Three strategies to meet Project Optimus requirements

By Amy McKee, M.D., Chief Medical Officer & Global Head, Oncology Center of Excellence
Sinan Sarac, M.D., Ph.D., M.Sc. , Vice President, Technical - Regulatory Strategy
Pengfei Song, Ph.D., Vice President, Regulatory Strategy

7 min

Three strategies to meet Project Optimus requirements

The FDA’s Project Optimus, launched in 2021, transformed the study designs and dosing assumptions that had dominated decades of oncology drug development (Table 1). The agency hopes that the added time and cost of collecting comprehensive dose- and exposure-response data will benefit patients by ensuring that cancer drugs are effective and safer and improve their quality of life. It also should benefit sponsors by defining the benefit-risk profile of new cancer products more precisely. Recent studies have found that treating patients with lower doses of precision oncology medicines for a shorter duration may lessen toxicities, allowing patients to remain on treatment longer, ultimately leading to better efficacy.1

A ‘perfect storm’ of challenges for small biotechs

Extensive dose optimization requires sponsors to enroll more patients, gather more data, conduct more thorough analyses, and spend more time and resources on early-stage oncology trials. This can be challenging for small biotechs with limited funding and in-house expertise. In 2022 and 2023, emerging companies faced a “perfect storm” of increased dose-optimization requirements, inflation, and high interest rates.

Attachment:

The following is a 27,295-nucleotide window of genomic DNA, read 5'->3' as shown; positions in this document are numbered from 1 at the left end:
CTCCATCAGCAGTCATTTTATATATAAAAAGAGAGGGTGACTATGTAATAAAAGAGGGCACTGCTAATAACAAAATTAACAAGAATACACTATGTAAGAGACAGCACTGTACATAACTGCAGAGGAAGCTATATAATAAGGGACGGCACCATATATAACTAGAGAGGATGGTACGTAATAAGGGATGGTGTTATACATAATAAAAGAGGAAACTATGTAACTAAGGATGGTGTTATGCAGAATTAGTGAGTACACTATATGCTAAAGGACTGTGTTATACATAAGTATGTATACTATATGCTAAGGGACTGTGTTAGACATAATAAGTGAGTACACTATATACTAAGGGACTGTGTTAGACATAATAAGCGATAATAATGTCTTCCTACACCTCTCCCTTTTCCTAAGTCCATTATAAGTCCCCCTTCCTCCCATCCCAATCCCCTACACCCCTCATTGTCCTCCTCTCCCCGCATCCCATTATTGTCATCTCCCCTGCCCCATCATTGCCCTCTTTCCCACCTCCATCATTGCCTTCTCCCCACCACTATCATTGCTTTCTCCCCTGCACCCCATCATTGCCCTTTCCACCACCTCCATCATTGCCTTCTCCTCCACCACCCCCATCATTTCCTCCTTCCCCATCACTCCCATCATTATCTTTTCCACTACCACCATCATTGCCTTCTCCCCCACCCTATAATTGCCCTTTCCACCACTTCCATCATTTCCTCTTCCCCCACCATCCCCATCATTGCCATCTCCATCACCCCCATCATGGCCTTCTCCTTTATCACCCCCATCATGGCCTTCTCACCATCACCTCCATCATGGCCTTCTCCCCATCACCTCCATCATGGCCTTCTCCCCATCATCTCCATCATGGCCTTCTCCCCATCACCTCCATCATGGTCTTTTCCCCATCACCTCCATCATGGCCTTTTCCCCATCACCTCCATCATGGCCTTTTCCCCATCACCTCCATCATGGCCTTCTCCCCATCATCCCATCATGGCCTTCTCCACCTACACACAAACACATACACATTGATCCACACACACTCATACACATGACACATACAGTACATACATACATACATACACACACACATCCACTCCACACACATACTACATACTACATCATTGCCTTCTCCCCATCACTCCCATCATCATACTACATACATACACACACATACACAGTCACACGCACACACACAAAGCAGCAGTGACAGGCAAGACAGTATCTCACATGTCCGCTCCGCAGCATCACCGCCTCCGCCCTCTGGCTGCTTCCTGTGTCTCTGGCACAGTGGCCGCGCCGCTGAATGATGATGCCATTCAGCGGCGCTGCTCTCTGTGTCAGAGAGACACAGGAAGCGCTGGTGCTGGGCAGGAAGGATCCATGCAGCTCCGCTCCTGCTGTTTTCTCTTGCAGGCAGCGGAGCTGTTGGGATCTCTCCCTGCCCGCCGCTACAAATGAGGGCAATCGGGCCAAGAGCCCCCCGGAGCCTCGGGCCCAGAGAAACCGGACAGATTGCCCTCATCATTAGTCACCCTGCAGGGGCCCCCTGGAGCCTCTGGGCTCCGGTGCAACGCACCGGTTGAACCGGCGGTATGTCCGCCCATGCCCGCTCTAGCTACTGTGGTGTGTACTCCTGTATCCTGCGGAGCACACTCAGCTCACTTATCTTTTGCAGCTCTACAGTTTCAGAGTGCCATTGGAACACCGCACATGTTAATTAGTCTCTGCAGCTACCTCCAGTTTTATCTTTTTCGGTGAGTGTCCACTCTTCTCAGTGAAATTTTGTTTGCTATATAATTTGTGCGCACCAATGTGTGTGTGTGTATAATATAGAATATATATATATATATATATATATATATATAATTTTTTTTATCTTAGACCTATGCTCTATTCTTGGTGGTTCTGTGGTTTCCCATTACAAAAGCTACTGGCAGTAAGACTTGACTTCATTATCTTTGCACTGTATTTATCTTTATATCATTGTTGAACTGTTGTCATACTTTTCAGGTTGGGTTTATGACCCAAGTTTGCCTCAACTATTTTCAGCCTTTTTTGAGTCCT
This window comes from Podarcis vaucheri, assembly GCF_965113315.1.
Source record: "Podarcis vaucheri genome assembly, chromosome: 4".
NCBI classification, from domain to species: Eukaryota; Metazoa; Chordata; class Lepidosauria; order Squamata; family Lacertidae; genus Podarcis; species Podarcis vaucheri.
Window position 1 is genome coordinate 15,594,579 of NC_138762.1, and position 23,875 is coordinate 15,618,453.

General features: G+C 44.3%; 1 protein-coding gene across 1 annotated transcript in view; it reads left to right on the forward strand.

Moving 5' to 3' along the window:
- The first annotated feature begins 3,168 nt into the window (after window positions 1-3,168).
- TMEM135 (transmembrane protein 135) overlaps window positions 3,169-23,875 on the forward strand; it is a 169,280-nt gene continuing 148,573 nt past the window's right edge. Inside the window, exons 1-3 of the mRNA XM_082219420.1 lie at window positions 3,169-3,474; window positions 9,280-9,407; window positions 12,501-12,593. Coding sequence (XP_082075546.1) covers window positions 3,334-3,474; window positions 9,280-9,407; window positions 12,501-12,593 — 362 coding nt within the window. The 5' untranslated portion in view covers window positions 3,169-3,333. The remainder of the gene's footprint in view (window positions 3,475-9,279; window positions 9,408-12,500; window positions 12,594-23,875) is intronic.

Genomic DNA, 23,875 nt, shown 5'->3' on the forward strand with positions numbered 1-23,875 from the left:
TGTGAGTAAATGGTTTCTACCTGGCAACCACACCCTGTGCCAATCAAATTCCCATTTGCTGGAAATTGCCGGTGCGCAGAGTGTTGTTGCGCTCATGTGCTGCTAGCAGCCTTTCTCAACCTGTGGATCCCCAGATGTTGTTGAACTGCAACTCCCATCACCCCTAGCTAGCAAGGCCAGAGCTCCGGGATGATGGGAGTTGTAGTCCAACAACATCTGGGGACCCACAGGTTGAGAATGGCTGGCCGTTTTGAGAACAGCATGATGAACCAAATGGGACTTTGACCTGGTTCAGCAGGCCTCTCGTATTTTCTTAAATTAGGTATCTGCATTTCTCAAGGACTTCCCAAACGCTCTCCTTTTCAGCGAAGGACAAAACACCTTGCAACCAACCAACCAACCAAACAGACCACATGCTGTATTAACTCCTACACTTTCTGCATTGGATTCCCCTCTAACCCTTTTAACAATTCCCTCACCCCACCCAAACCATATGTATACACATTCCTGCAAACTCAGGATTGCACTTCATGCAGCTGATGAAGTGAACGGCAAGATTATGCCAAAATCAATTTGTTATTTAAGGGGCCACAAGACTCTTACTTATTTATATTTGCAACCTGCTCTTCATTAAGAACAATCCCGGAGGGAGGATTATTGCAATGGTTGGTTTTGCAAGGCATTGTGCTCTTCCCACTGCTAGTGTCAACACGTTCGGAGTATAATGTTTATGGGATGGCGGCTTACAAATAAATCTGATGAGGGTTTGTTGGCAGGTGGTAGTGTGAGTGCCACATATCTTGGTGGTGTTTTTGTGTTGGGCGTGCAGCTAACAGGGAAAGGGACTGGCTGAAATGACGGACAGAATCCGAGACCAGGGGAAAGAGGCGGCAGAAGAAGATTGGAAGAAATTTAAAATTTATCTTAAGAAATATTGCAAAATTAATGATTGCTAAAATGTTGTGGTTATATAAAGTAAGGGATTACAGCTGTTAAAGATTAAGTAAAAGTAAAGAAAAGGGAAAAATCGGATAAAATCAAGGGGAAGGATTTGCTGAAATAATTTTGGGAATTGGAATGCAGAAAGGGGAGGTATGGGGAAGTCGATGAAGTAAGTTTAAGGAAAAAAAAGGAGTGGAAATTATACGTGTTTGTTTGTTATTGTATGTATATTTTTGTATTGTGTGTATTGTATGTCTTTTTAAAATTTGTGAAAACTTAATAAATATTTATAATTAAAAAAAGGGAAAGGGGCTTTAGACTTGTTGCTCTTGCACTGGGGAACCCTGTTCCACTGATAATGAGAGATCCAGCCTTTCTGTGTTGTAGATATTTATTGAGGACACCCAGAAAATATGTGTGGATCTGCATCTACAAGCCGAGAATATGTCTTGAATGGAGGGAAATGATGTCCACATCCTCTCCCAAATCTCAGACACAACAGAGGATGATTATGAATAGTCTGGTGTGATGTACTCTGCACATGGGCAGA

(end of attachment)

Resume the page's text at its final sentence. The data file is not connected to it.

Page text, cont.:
However, small biotechs play a critical role in precision oncology, originating 46% of first-in-class cancer drugs approved by the FDA from 2010 to 2020.2 At Parexel, we work with sponsors to develop regulatory strategies that achieve comprehensive and compliant dose-optimization within their business constraints. We’ve identified three strategies that work.

1. Design an integrated first-in-human study

We advise sponsors to use an integrated first-in-human trial design that mitigates risks by systematically removing the uncertainties at each stage.

We advise sponsors to use an integrated first-in-human trial design that mitigates risks by systematically removing the uncertainties at each stage.

Recently, we met with a small biotech company that wanted to conduct a simple dose-escalation trial so they could show investors quick progress and seek the next round of funding. The company felt that designing an adaptive Phase 1-2 trial to cover dose escalation, optimization, and expansion in a single protocol was too complex and time-consuming. But this was short-sighted, because submitting a Phase 1a dose-escalation trial for IRB and ethics committee approvals to activate sites—and then repeating the process for a Phase 1b dose-optimization trial—is inefficient; the sponsor could pursue a seamless design that proceeds through the process just once. Slowing down for a few months to design a robust, flexible, data-rich, and adaptive Phase 1/2 trial will result in a faster overall development time. A sponsor can always pause between portions of a seamless trial to seek investors or a co-development partner.